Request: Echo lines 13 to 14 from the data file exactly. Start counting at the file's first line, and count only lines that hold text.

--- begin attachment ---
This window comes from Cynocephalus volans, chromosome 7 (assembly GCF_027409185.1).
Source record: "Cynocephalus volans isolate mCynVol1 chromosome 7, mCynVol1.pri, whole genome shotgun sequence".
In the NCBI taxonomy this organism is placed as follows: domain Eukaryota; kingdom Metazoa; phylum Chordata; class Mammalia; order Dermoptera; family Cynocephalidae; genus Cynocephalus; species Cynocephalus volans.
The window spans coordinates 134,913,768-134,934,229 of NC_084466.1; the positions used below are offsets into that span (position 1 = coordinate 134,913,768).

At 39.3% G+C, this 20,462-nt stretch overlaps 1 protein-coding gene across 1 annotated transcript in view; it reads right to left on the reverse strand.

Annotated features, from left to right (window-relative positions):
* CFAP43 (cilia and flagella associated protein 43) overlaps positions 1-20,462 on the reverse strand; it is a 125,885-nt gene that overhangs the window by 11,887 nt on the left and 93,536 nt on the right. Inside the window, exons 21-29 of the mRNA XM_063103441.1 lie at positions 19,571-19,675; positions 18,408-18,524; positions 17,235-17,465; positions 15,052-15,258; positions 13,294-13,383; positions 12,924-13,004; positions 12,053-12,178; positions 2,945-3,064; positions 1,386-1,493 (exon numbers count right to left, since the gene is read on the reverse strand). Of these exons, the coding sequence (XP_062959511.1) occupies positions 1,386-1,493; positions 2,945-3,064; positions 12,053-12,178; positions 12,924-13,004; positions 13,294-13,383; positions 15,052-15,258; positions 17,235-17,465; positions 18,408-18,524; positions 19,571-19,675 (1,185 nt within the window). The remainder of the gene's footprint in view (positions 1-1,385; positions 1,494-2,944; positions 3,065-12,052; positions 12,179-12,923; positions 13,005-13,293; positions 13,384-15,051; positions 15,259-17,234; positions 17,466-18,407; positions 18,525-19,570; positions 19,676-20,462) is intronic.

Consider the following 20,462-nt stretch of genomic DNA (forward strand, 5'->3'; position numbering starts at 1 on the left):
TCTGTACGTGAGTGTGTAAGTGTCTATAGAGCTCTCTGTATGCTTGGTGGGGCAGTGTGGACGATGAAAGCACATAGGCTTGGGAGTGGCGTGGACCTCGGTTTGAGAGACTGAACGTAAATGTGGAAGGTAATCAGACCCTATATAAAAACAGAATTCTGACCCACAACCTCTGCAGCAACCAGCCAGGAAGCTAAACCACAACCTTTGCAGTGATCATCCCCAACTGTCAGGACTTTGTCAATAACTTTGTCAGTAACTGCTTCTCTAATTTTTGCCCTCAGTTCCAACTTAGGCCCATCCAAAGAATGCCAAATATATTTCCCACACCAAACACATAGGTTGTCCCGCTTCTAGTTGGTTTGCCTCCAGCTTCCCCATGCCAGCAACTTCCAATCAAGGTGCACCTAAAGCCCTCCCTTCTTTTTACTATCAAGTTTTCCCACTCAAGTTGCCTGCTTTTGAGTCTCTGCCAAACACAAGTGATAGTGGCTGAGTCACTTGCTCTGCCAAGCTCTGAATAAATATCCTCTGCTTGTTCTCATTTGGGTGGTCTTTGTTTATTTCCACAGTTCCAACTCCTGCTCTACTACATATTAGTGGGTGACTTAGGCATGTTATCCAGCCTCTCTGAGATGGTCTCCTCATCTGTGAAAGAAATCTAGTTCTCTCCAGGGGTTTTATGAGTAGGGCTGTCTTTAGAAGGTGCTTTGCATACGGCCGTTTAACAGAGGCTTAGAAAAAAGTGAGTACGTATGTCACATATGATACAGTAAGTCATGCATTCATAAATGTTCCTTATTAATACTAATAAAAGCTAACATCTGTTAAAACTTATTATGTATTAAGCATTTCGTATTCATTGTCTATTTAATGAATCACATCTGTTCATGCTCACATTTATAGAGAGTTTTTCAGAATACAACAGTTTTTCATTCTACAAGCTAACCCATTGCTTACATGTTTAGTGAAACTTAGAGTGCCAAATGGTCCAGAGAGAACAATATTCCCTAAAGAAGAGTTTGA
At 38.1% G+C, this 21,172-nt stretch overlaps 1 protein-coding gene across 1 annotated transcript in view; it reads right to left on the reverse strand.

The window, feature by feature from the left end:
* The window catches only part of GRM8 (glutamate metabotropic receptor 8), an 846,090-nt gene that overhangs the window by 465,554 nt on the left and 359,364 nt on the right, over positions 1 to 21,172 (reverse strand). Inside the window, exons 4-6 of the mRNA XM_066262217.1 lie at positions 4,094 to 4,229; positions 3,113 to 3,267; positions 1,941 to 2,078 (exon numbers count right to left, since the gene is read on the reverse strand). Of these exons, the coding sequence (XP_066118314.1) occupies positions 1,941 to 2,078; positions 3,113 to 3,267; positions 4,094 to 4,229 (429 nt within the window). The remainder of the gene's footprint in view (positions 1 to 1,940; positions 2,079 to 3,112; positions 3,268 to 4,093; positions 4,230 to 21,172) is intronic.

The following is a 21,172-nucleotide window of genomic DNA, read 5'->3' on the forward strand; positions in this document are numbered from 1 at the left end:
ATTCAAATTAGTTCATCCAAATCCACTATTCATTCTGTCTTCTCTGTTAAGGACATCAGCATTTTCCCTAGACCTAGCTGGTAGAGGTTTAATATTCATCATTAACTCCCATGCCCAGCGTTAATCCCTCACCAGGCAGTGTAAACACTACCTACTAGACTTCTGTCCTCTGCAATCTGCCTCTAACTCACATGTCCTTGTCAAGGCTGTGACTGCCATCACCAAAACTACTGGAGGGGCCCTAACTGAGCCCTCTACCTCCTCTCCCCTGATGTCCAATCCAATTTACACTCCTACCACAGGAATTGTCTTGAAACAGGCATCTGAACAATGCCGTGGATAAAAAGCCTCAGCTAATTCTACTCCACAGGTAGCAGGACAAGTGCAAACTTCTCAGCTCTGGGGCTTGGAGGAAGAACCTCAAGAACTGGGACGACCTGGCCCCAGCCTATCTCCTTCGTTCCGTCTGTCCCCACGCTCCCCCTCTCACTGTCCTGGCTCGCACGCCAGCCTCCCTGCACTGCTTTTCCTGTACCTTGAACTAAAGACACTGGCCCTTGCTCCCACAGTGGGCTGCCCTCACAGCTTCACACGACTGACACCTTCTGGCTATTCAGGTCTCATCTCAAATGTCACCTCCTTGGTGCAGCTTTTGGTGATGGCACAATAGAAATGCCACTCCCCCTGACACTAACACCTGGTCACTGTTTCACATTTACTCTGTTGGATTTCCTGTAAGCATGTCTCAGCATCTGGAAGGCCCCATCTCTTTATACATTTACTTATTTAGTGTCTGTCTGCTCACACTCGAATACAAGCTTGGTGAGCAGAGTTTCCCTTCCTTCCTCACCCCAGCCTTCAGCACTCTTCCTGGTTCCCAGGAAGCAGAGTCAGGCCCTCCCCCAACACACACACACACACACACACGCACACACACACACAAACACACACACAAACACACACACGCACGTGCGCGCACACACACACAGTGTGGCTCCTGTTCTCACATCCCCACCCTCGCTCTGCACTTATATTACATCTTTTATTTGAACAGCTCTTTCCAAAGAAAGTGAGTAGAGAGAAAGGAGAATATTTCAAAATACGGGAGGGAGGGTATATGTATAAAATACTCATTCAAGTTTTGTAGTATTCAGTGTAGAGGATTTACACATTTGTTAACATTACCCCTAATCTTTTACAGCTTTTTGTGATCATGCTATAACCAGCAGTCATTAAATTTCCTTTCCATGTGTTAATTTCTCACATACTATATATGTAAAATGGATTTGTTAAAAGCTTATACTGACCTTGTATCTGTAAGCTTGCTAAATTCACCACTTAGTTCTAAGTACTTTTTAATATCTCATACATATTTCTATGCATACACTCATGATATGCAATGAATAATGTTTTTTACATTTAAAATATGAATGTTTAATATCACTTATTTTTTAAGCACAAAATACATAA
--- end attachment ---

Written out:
The following is a 21,172-nucleotide window of genomic DNA, read 5'->3' on the forward strand; positions in this document are numbered from 1 at the left end:
ATTCAAATTAGTTCATCCAAATCCACTATTCATTCTGTCTTCTCTGTTAAGGACATCAGCATTTTCCCTAGACCTAGCTGGTAGAGGTTTAATATTCATCATTAACTCCCATGCCCAGCGTTAATCCCTCACCAGGCAGTGTAAACACTACCTACTAGACTTCTGTCCTCTGCAATCTGCCTCTAACTCACATGTCCTTGTCAAGGCTGTGACTGCCATCACCAAAACTACTGGAGGGGCCCTAACTGAGCCCTCTACCTCCTCTCCCCTGATGTCCAATCCAATTTACACTCCTACCACAGGAATTGTCTTGAAACAGGCATCTGAACAATGCCGTGGATAAAAAGCCTCAGCTAATTCTACTCCACAGGTAGCAGGACAAGTGCAAACTTCTCAGCTCTGGGGCTTGGAGGAAGAACCTCAAGAACTGGGACGACCTGGCCCCAGCCTATCTCCTTCGTTCCGTCTGTCCCCACGCTCCCCCTCTCACTGTCCTGGCTCGCACGCCAGCCTCCCTGCACTGCTTTTCCTGTACCTTGAACTAAAGACACTGGCCCTTGCTCCCACAGTGGGCTGCCCTCACAGCTTCACACGACTGACACCTTCTGGCTATTCAGGTCTCATCTCAAATGTCACCTCCTTGGTGCAGCTTTTGGTGATGGCACAATAGAAATGCCACTCCCCCTGACACTAACACCTGGTCACTGTTTCACATTTACTCTGTTGGATTTCCTGTAAGCATGTCTCAGCATCTGGAAGGCCCCATCTCTTTATACATTTACTTATTTAGTGTCTGTCTGCTCACACTCGAATACAAGCTTGGTGAGCAGAGTTTCCCTTCCTTCCTCACCCCAGCCTTCAGCACTCTTCCTGGTTCCCAGGAAGCAGAGTCAGGCCCTCCCCCAACACACACACACACACACACACGCACACACACACACAAACACACACACAAACACACACACGCACGTGCGCGCACACACACACAGTGTGGCTCCTGTTCTCACATCCCCACCCTCGCTCTGCACTTATATTACATCTTTTATTTGAACAGCTCTTTCCAAAGAAAGTGAGTAGAGAGAAAGGAGAATATTTCAAAATACGGGAGGGAGGGTATATGTATAAAATACTCATTCAAGTTTTGTAGTATTCAGTGTAGAGGATTTACACATTTGTTAACATTACCCCTAATCTTTTACAGCTTTTTGTGATCATGCTATAACCAGCAGTCATTAAATTTCCTTTCCATGTGTTAATTTCTCACATACTATATATGTAAAATGGATTTGTTAAAAGCTTATACTGACCTTGTATCTGTAAGCTTGCTAAATTCACCACTTAGTTCTAAGTACTTTTTAATATCTCATACATATTTCTATGCATACACTCATGATATGCAATGAATAATGTTTTTTACATTTAAAATATGAATGTTTAATATCACTTATTTTTTAAGCACAAAATACATAA